Masters of Horror: "The Screwfly Solution" (2006)
I'm a sucker for a post-apocalyptic movie and, wow, Jason Priestley lives in town? (7/10)
d. Joe Dante
An even more barebones Halloween this weekend. Real life is pushing my normal non-stop horror movie fest to the side this year. Ah well, that'll happen. Others are picking up the slack for me, and I appreciate it.
I did manage to read a pair of horror-themed graphic novels over the weekend. My advice is that you stay as far away as possible from Papercutz's Tales from the Crypt #1: Ghouls Gone Wild. I haven't read such a pathetic horror anthology comic since the disappointing days of Flinch. This book does not contain reprints from the classic '50s series. It's all new material with modern-style art in a digest-sized book. None of this is the problem. The problem is that the writing is awful. The stories all follow the same pattern: asshole does something evil, something supernatural punishes him. Granted, the original series was the creator of this pattern, but, 50 years later, it's tiring to see it resurrected. Why can't anyone do horror anthology comics right these days?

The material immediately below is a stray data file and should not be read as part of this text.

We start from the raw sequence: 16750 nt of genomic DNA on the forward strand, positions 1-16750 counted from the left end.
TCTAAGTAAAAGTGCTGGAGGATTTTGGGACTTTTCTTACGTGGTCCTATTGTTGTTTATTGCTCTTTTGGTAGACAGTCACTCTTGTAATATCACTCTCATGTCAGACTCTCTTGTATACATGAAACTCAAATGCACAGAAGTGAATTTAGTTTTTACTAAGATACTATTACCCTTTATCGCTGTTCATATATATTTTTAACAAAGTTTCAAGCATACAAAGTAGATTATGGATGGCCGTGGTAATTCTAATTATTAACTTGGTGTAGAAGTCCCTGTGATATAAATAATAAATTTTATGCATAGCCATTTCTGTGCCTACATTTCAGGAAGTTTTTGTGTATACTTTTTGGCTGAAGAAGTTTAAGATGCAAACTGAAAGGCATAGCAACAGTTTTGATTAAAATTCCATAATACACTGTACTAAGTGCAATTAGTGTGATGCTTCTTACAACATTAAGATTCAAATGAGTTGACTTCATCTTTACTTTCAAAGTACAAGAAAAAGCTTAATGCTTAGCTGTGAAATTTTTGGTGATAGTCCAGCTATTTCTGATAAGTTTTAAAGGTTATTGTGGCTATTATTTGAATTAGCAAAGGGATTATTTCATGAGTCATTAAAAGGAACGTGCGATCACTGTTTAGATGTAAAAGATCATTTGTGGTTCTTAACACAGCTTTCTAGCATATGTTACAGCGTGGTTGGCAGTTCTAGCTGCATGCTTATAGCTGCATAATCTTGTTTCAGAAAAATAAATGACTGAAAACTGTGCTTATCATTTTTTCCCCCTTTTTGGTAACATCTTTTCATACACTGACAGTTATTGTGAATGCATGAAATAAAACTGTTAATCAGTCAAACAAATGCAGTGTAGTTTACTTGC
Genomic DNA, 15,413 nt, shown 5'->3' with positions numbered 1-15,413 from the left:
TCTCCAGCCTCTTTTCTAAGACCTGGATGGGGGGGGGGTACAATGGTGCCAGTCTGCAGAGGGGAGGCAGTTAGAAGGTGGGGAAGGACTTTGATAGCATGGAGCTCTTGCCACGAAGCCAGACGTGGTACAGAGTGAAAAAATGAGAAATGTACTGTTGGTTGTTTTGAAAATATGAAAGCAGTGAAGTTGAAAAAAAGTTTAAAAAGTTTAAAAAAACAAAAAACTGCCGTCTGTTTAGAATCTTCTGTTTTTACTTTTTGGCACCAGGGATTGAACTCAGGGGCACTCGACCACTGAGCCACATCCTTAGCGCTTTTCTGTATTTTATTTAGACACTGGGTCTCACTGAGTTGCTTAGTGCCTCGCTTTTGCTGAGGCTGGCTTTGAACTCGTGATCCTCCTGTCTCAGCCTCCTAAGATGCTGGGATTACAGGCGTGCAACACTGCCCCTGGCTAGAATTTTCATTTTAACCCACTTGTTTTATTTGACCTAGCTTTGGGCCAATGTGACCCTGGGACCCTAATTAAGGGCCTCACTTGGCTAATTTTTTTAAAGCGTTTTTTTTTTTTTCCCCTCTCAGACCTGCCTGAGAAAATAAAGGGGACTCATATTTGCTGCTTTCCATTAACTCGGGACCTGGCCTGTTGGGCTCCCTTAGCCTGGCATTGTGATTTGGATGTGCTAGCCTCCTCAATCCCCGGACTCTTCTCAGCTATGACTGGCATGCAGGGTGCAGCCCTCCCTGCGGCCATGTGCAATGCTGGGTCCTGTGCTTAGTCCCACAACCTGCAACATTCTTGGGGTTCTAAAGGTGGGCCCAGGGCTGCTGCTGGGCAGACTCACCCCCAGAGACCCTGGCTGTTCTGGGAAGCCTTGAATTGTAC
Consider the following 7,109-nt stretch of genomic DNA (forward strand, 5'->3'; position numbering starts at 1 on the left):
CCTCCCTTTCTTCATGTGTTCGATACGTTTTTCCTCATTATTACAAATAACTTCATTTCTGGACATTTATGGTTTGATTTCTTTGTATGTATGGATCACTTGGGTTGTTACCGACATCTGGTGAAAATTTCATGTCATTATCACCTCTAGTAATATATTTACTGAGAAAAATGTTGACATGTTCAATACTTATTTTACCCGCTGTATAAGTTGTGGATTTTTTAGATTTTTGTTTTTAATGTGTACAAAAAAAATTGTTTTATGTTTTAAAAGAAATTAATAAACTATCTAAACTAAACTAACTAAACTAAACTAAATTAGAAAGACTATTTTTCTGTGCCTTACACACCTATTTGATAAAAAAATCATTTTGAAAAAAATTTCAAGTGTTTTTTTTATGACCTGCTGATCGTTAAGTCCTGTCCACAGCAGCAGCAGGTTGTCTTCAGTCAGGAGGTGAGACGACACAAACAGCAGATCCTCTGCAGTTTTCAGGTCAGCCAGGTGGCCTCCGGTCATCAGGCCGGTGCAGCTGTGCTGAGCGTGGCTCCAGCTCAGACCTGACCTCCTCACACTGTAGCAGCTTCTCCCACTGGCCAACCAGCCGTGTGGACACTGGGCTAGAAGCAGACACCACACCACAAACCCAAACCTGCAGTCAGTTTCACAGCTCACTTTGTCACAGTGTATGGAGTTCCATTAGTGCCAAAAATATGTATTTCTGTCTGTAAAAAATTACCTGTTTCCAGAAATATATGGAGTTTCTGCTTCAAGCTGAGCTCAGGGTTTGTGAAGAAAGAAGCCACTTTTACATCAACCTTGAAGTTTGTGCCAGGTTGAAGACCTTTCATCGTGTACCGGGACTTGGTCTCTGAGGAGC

I had exactly the opposite reaction to The Walking Dead, Vol 7: The Calm Before. This series never fails to blow me away. What would real people -- not people trapped in a 90-minute movie -- do if the dead came back to life? How would they interact with other survivors? What problems, both internal and external, would they face? Which problems would they conquer and which would best them? The Walking Dead lays it all out in a stark, realistic, humanistic terms. Vol 7 was no exception. It's telling of the series that the "calm" of the subtitle of this volume involves a doctor-free birth, an amputation, an exploding building and a suicide. For a Walking Dead book, this was all practically relaxing. I'm actually afraid of what terrors volume 8 will visit upon the characters within.
As for what occupied me all weekend, I'll say that if all goes well, next year I'll be Six-Weekin' from here: